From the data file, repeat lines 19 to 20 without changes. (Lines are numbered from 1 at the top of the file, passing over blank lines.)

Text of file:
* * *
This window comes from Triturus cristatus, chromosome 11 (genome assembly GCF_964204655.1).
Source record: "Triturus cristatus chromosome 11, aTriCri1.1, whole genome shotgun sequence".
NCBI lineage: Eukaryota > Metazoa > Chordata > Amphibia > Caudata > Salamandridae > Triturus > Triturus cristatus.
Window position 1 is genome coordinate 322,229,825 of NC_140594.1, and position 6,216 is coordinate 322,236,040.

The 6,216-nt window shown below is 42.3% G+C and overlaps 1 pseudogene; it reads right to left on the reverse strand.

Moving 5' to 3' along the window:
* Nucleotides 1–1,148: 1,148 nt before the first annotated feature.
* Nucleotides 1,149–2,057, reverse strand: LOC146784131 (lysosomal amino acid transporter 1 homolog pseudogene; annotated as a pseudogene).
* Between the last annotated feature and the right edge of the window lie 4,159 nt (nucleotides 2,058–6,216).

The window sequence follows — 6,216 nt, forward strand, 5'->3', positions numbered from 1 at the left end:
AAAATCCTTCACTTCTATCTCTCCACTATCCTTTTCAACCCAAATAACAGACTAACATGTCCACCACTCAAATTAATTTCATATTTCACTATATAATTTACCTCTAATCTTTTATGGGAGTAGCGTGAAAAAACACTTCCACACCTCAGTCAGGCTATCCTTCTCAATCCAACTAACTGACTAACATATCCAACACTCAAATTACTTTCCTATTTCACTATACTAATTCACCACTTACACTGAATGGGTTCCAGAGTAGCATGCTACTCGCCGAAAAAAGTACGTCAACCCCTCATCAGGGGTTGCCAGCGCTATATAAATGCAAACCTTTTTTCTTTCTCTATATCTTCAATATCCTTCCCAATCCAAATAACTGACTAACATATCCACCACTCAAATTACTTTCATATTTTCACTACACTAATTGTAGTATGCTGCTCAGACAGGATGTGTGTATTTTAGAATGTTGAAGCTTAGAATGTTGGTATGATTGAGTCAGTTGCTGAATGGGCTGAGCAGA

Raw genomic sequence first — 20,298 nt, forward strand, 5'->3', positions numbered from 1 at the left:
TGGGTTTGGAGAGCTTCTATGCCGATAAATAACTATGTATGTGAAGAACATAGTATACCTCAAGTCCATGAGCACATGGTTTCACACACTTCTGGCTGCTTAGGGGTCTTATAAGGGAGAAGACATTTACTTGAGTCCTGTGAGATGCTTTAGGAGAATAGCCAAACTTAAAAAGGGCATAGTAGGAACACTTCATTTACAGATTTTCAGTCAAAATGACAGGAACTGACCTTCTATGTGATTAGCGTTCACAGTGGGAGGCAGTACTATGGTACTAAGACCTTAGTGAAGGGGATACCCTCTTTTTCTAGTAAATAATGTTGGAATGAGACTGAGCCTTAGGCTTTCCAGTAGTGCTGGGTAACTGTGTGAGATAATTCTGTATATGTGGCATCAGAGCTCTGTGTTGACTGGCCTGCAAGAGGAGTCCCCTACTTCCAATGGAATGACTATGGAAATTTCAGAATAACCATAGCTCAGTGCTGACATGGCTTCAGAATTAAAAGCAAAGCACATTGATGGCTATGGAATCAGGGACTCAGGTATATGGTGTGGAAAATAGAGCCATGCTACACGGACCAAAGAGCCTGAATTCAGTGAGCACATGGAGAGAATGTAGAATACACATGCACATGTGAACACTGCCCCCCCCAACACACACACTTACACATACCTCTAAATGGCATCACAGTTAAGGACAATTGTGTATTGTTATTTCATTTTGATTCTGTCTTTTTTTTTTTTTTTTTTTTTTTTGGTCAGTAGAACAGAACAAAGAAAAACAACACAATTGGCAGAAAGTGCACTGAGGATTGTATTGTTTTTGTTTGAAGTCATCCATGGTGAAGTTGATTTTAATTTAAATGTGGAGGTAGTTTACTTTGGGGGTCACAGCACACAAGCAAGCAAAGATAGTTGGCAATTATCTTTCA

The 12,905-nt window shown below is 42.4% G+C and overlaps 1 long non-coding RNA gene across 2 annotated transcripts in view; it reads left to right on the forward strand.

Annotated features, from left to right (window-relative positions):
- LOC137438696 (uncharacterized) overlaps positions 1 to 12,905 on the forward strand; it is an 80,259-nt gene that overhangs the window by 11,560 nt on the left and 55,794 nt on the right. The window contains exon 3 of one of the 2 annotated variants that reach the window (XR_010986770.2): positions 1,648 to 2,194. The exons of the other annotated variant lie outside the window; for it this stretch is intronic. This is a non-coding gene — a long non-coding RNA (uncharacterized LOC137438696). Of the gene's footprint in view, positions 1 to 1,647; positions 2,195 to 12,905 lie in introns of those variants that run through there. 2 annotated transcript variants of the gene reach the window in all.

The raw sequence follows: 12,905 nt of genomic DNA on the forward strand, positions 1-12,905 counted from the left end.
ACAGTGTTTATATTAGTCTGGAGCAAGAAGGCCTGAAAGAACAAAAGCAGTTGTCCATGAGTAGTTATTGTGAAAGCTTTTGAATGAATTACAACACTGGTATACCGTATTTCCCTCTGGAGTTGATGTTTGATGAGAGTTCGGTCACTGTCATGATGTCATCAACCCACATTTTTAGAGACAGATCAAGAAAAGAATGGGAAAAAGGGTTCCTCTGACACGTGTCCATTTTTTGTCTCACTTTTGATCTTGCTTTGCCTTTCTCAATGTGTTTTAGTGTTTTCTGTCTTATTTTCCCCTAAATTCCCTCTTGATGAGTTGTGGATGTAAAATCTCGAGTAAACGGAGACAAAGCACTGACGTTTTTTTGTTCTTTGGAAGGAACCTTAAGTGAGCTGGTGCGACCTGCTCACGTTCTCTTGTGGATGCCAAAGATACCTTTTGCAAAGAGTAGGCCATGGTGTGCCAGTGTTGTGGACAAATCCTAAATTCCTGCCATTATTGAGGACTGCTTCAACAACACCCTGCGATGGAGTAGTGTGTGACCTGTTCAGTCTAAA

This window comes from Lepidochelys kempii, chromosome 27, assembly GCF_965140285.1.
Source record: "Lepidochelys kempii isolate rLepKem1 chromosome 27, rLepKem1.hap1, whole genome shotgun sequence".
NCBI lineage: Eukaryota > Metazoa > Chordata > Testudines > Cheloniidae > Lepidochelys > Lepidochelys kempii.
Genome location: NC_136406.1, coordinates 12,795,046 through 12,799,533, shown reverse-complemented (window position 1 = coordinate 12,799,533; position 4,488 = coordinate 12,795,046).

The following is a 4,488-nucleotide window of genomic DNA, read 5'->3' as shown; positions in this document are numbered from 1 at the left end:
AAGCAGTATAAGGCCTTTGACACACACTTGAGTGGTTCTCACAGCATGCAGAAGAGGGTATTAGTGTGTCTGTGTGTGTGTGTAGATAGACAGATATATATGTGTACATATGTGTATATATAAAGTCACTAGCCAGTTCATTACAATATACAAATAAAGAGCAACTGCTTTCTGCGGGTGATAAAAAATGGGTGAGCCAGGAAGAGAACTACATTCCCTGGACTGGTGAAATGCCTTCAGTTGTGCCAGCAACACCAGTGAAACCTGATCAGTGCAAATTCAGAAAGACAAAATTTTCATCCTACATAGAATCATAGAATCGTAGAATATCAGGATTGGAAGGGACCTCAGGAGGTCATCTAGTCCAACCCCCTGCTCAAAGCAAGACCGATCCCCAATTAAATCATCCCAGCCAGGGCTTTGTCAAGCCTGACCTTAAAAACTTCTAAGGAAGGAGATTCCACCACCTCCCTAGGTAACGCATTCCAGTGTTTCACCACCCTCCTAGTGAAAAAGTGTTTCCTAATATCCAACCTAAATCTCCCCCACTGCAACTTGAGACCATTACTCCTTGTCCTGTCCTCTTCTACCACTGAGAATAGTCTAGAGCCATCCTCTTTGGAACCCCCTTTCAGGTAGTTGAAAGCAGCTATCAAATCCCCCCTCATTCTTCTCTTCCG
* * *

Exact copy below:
This window comes from Lepidochelys kempii, chromosome 27, assembly GCF_965140285.1.
Source record: "Lepidochelys kempii isolate rLepKem1 chromosome 27, rLepKem1.hap1, whole genome shotgun sequence".